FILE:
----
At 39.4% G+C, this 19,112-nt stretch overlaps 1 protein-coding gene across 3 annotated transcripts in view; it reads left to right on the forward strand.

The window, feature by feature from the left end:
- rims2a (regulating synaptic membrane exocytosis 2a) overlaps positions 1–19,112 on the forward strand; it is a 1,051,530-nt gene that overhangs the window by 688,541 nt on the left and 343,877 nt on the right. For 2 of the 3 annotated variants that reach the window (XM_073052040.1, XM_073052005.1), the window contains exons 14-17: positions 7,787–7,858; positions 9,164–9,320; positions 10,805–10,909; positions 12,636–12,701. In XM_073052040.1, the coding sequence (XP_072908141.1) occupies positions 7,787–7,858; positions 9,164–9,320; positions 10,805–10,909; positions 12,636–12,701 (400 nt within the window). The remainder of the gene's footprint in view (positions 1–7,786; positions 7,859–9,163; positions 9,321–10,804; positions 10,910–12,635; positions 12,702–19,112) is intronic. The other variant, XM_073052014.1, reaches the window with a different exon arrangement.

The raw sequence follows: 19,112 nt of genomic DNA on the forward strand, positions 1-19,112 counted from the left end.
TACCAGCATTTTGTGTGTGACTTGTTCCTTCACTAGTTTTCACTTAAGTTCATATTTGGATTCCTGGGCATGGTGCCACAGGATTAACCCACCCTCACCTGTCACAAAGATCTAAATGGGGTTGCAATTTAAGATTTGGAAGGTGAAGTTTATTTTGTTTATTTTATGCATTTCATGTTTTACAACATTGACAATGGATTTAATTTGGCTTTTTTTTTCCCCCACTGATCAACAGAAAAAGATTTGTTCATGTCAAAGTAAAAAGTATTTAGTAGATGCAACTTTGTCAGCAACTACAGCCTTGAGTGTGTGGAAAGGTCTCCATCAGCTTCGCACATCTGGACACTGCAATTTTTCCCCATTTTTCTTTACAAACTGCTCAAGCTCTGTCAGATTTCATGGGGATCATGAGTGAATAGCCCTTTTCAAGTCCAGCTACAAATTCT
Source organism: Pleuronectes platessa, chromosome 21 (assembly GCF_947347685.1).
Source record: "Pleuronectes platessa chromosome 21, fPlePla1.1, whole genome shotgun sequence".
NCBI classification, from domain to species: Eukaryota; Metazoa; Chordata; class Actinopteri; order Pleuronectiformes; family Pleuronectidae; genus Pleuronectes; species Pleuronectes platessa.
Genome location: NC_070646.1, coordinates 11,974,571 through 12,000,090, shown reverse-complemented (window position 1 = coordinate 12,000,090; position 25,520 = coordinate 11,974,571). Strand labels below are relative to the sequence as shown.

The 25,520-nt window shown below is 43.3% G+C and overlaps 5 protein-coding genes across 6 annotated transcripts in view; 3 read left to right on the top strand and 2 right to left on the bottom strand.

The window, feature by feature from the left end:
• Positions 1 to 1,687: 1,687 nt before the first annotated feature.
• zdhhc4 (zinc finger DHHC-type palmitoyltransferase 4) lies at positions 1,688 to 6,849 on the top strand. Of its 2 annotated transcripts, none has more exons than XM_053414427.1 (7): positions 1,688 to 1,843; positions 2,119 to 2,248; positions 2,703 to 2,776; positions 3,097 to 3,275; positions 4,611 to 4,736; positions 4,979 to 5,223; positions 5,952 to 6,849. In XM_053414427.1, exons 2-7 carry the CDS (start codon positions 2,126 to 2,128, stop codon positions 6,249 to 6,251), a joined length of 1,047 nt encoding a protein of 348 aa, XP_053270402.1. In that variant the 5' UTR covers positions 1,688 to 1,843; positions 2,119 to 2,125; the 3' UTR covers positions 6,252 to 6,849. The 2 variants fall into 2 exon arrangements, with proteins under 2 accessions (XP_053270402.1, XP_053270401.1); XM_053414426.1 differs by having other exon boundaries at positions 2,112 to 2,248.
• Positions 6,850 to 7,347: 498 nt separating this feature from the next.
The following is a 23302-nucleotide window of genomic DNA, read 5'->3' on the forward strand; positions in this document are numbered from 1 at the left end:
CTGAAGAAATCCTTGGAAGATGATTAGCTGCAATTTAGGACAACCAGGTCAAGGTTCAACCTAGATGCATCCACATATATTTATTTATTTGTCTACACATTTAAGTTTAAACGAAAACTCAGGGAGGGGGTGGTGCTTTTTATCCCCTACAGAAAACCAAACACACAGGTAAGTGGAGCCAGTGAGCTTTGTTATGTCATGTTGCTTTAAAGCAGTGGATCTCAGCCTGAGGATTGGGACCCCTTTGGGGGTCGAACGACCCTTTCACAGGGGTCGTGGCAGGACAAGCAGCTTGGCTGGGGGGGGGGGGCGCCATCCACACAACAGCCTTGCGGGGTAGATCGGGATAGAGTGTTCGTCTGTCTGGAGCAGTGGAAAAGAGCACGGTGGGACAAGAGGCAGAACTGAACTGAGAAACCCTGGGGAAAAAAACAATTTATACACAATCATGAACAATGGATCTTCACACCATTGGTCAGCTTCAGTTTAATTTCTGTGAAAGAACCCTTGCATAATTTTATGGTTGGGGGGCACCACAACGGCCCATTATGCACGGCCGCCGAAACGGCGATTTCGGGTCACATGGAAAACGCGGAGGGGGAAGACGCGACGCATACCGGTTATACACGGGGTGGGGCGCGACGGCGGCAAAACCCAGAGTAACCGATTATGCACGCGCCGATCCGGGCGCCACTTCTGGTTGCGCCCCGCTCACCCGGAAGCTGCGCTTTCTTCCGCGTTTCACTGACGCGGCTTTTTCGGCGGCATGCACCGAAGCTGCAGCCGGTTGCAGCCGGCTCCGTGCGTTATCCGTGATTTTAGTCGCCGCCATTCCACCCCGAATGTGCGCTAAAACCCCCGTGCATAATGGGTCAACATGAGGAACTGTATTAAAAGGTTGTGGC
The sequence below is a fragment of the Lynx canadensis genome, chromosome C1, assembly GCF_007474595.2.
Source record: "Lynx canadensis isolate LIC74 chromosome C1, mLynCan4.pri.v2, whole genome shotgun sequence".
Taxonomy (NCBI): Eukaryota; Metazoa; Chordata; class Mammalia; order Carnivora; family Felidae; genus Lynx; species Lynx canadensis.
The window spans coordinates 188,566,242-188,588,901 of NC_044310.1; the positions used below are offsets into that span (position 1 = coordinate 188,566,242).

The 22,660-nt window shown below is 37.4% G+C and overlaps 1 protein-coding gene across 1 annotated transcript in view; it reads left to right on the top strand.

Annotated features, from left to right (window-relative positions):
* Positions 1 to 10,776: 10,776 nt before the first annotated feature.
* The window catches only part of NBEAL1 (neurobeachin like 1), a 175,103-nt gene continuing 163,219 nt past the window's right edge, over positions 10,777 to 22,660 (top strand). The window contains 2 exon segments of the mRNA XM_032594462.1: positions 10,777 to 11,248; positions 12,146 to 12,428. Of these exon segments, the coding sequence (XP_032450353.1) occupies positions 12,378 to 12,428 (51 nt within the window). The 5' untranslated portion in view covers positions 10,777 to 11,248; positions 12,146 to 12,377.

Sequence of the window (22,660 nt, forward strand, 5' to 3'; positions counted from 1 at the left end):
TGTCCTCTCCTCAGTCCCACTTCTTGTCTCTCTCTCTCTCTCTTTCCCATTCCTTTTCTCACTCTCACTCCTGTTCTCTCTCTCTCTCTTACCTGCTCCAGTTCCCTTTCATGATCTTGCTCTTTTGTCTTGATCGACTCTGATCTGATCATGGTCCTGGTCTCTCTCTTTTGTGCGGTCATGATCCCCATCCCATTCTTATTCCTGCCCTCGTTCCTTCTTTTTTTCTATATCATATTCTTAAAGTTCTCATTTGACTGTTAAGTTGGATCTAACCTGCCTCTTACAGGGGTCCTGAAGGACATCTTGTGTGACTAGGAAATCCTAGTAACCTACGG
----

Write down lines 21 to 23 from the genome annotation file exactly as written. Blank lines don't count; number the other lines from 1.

The 22,660-nt window shown below is 37.4% G+C and overlaps 1 protein-coding gene across 1 annotated transcript in view; it reads left to right on the top strand.

Annotated features, from left to right (window-relative positions):
* Positions 1 to 10,776: 10,776 nt before the first annotated feature.